Seven Guitars | Theater Critic's Choice | Chicago Reader

Seven Guitars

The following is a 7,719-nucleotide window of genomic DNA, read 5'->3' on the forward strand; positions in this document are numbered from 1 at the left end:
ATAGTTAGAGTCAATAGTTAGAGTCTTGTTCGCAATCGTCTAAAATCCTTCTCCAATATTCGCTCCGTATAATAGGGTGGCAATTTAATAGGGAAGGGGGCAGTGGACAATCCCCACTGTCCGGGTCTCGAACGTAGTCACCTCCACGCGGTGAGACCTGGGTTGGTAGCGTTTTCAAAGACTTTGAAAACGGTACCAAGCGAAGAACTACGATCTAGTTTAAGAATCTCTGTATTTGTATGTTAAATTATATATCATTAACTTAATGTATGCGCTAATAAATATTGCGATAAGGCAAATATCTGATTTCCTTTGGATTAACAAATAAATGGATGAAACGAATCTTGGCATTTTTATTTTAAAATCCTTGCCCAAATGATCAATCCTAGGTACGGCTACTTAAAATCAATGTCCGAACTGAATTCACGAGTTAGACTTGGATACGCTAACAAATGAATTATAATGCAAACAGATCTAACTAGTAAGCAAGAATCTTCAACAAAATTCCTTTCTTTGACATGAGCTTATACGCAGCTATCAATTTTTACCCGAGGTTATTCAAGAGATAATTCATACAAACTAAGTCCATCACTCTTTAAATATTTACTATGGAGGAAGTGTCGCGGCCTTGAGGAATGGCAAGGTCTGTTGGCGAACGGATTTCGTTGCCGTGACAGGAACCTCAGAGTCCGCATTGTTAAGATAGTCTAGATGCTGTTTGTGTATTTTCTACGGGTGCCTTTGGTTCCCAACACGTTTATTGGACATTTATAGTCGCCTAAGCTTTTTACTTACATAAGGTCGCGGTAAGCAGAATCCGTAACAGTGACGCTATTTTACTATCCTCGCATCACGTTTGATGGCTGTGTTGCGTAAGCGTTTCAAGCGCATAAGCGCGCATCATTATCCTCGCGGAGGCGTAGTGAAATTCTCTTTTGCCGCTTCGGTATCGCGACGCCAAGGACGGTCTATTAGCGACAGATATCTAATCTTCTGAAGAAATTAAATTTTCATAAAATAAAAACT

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Ten years after its world premiere at the Goodman, August Wilson's 1940s entry in his decade-by-decade examination of African-American life receives a rich, careful staging from Derrick Sanders for Congo Square Theatre Company. Wilson's discursive script covers the last days of Floyd "Schoolboy" Barton, a one-hit bluesman who's returned to Pittsburgh's Hill district from Chicago to win the hand of Vera, his onetime lover. Set a few years before the civil rights movement caught fire, Seven Guitars skillfully captures the anguish of waiting--for inconstant lovers to prove themselves true, for white managers to make good on promises, for the ghosts of the past to provide ways to move forward. It's talky, like most of Wilson's work, and there are some overwritten speeches, especially for Hedley, a mad quasi-mystic West Indian. But the splendid ensemble makes clear that storytelling is a survival mechanism for black people, denied their essential humanity by white society. Ann Joseph shines as the torn but steadfast Vera, and though Will Sims II could use a bit more cockiness as Floyd, he turns up the emotional heat when necessary. In its immediacy and intensity, this production seldom falters. Through 6/12: Thu-Sat 7:30 PM, Sun 2 PM. Duncan YMCA Chernin Center for the Arts, 1001 W. Roosevelt, 312-421-7800. $25.

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